Case Study

Improving Emergency Department Labor Expenses

January 30, 2024

The 350-bed provider is part of a health system that consists of a network of hospitals that spans multiple states. This facility is considered the flagship hospital and one of the largest not-for-profit healthcare providers in the region.

The hospital opened a new patient tower including nearly 300 private patient rooms. The hospital operates a Level II trauma center and a neonatal intensive care unit (NICU). The new emergency department (ED) and trauma center nearly tripled in size and added twelve treatment spaces. The comprehensive ED treats over 50,000 annual patient visits within its primary service area. Besides caring for patients presenting with acute traumatic injuries, the hospital is a Primary Stroke Center, providing rapid diagnosis and treatment for acute stroke. It also provides 24/7 coronary interventions for patients having acute heart attacks.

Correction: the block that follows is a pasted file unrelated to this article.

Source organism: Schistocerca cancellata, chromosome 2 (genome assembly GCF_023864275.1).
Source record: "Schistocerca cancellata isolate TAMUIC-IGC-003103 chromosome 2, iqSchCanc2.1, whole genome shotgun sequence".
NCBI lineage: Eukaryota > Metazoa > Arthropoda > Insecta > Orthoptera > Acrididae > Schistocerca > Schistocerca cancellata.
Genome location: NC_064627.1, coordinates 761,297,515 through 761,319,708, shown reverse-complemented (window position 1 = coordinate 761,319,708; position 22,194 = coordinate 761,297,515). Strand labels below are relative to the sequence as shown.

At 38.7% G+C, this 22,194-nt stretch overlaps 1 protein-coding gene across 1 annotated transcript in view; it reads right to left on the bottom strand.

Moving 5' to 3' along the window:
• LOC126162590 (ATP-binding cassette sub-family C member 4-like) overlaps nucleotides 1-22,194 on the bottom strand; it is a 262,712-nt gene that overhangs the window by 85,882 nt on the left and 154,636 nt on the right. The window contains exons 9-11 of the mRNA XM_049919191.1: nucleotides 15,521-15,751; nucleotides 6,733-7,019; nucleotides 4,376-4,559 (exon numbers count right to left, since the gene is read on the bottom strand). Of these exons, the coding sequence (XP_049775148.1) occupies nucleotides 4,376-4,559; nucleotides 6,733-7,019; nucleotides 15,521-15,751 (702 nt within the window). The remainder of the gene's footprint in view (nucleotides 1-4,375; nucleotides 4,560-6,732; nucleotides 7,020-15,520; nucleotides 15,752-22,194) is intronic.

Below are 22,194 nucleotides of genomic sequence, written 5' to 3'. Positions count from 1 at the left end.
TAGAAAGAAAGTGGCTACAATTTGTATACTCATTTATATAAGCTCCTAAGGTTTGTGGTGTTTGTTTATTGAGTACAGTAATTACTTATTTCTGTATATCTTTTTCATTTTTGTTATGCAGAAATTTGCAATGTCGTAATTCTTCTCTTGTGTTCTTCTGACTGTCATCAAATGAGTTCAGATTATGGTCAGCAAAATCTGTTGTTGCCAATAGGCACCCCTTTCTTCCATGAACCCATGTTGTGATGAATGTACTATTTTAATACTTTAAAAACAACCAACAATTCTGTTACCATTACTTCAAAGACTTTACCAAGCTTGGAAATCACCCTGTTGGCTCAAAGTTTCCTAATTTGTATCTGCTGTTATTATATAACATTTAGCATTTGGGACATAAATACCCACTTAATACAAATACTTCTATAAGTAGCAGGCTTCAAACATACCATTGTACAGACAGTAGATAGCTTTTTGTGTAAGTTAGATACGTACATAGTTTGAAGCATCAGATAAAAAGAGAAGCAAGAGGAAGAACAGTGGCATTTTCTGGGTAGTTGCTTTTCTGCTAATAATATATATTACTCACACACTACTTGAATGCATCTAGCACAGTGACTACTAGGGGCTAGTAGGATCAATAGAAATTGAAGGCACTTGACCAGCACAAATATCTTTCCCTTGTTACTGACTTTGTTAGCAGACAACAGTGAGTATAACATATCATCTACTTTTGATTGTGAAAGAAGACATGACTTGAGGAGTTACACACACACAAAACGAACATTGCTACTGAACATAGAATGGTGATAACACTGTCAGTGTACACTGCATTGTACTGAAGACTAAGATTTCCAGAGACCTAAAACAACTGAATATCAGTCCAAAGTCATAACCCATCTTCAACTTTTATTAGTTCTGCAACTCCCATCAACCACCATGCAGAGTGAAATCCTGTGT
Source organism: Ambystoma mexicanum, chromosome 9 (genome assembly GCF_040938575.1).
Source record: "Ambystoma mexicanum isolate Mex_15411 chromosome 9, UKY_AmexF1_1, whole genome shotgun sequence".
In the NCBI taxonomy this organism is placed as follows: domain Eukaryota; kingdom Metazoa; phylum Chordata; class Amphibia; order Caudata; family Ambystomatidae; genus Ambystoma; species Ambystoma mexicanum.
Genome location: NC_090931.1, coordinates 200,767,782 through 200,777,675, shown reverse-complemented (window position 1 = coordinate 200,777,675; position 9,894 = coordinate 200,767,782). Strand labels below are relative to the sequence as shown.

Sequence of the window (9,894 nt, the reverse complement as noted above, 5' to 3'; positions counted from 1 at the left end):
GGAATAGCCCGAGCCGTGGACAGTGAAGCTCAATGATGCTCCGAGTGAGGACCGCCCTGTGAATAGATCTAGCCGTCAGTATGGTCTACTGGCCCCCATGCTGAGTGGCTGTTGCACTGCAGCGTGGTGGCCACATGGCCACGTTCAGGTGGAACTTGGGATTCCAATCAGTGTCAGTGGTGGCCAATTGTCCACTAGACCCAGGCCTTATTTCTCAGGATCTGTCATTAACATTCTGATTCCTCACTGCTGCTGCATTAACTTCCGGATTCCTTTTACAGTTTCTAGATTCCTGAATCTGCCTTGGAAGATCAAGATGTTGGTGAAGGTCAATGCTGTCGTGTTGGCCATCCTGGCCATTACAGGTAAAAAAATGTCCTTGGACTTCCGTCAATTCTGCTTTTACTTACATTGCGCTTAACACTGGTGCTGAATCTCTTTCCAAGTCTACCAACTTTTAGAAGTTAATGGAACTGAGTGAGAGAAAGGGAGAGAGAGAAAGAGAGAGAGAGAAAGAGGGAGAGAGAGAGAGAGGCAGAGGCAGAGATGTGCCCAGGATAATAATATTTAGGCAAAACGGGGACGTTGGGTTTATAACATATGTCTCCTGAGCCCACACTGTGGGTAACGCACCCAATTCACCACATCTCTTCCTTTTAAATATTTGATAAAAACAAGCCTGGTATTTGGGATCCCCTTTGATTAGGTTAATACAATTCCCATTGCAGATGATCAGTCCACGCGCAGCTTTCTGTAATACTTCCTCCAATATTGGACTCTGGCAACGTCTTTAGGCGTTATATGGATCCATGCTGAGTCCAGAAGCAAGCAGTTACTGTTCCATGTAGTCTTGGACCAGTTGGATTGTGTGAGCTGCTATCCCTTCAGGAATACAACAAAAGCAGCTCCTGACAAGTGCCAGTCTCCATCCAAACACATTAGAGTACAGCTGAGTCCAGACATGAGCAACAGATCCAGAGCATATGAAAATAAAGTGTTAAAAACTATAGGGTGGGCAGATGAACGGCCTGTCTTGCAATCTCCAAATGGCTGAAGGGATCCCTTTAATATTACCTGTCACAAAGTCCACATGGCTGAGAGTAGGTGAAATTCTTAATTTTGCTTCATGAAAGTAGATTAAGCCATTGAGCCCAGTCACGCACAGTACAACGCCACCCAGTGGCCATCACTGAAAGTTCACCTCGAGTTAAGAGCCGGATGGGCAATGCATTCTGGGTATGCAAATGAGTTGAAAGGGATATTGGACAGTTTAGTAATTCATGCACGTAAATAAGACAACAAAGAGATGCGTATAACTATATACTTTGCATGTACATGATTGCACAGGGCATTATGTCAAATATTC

The hospital relocated most of its operations upon opening of the new tower. Services including Cardiac Cath Lab, Pharmacy, Laboratory, Labor and Delivery (L&D). Outpatient Services, and Central Supply remained in the legacy building. With the move came new and different work and process flows. At the same time, the hospital and surrounding areas encountered a second surge of COVID-19-related illnesses. Federal and state infection control guidelines again were implemented to “slow the spread.” These actions placed additional and undue burdens on the workforce. Challenges dealing with staff temporarily removed from duty to meet quarantine requirements resulted in wide variations with available caregivers. The workforce needed to remain cognizant with mandated social-distancing requirements and isolation precautions in its routine daily work activities and flow.

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